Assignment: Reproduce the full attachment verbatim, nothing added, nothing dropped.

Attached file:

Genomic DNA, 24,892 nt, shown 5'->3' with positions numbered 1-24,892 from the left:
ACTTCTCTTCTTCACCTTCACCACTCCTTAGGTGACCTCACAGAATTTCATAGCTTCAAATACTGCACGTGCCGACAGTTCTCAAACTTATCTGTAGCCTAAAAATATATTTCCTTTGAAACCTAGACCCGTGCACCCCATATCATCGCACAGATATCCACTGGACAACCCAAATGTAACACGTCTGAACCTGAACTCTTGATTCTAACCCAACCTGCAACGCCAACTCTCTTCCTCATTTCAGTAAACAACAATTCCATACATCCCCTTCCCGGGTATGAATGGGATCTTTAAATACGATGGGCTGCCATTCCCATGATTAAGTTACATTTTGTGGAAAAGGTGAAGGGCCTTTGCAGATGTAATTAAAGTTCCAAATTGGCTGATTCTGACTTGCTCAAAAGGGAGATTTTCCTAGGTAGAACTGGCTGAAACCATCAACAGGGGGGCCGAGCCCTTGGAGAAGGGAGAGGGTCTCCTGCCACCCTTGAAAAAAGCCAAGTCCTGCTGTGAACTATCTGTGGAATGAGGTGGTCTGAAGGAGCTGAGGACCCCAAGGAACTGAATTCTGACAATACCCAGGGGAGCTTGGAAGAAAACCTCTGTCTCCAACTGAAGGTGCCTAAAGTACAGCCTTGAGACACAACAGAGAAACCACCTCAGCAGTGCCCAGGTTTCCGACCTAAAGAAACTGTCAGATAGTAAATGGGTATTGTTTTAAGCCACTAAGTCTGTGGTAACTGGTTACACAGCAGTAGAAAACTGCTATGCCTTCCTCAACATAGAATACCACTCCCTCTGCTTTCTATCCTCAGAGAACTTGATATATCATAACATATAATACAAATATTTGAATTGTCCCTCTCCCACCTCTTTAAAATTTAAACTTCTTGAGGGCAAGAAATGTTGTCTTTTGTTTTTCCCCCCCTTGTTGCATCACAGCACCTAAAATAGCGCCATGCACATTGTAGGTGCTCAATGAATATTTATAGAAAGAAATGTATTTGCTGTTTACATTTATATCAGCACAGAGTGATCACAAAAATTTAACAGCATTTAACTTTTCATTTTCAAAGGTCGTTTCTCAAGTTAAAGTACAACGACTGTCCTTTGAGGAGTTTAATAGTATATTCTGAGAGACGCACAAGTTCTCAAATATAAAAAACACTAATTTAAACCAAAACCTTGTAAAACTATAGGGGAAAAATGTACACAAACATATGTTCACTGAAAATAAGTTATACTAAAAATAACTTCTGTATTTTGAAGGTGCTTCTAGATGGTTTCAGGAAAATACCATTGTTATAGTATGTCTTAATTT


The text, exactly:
Genomic DNA, 24,892 nt, shown 5'->3' with positions numbered 1-24,892 from the left:
ACTTCTCTTCTTCACCTTCACCACTCCTTAGGTGACCTCACAGAATTTCATAGCTTCAAATACTGCACGTGCCGACAGTTCTCAAACTTATCTGTAGCCTAAAAATATATTTCCTTTGAAACCTAGACCCGTGCACCCCATATCATCGCACAGATATCCACTGGACAACCCAAATGTAACACGTCTGAACCTGAACTCTTGATTCTAACCCAACCTGCAACGCCAACTCTCTTCCTCATTTCAGTAAACAACAATTCCATACATCCCCTTCCCGGGTATGAATGGGATCTTTAAATACGATGGGCTGCCATTCCCATGATTAAGTTACATTTTGTGGAAAAGGTGAAGGGCCTTTGCAGATGTAATTAAAGTTCCAAATTGGCTGATTCTGACTTGCTCAAAAGGGAGATTTTCCTAGGTAGAACTGGCTGAAACCATCAACAGGGGGGCCGAGCCCTTGGAGAAGGGAGAGGGTCTCCTGCCACCCTTGAAAAAAGCCAAGTCCTGCTGTGAACTATCTGTGGAATGAGGTGGTCTGAAGGAGCTGAGGACCCCAAGGAACTGAATTCTGACAATACCCAGGGGAGCTTGGAAGAAAACCTCTGTCTCCAACTGAAGGTGCCTAAAGTACAGCCTTGAGACACAACAGAGAAACCACCTCAGCAGTGCCCAGGTTTCCGACCTAAAGAAACTGTCAGATAGTAAATGGGTATTGTTTTAAGCCACTAAGTCTGTGGTAACTGGTTACACAGCAGTAGAAAACTGCTATGCCTTCCTCAACATAGAATACCACTCCCTCTGCTTTCTATCCTCAGAGAACTTGATATATCATAACATATAATACAAATATTTGAATTGTCCCTCTCCCACCTCTTTAAAATTTAAACTTCTTGAGGGCAAGAAATGTTGTCTTTTGTTTTTCCCCCCCTTGTTGCATCACAGCACCTAAAATAGCGCCATGCACATTGTAGGTGCTCAATGAATATTTATAGAAAGAAATGTATTTGCTGTTTACATTTATATCAGCACAGAGTGATCACAAAAATTTAACAGCATTTAACTTTTCATTTTCAAAGGTCGTTTCTCAAGTTAAAGTACAACGACTGTCCTTTGAGGAGTTTAATAGTATATTCTGAGAGACGCACAAGTTCTCAAATATAAAAAACACTAATTTAAACCAAAACCTTGTAAAACTATAGGGGAAAAATGTACACAAACATATGTTCACTGAAAATAAGTTATACTAAAAATAACTTCTGTATTTTGAAGGTGCTTCTAGATGGTTTCAGGAAAATACCATTGTTATAGTATGTCTTAATTT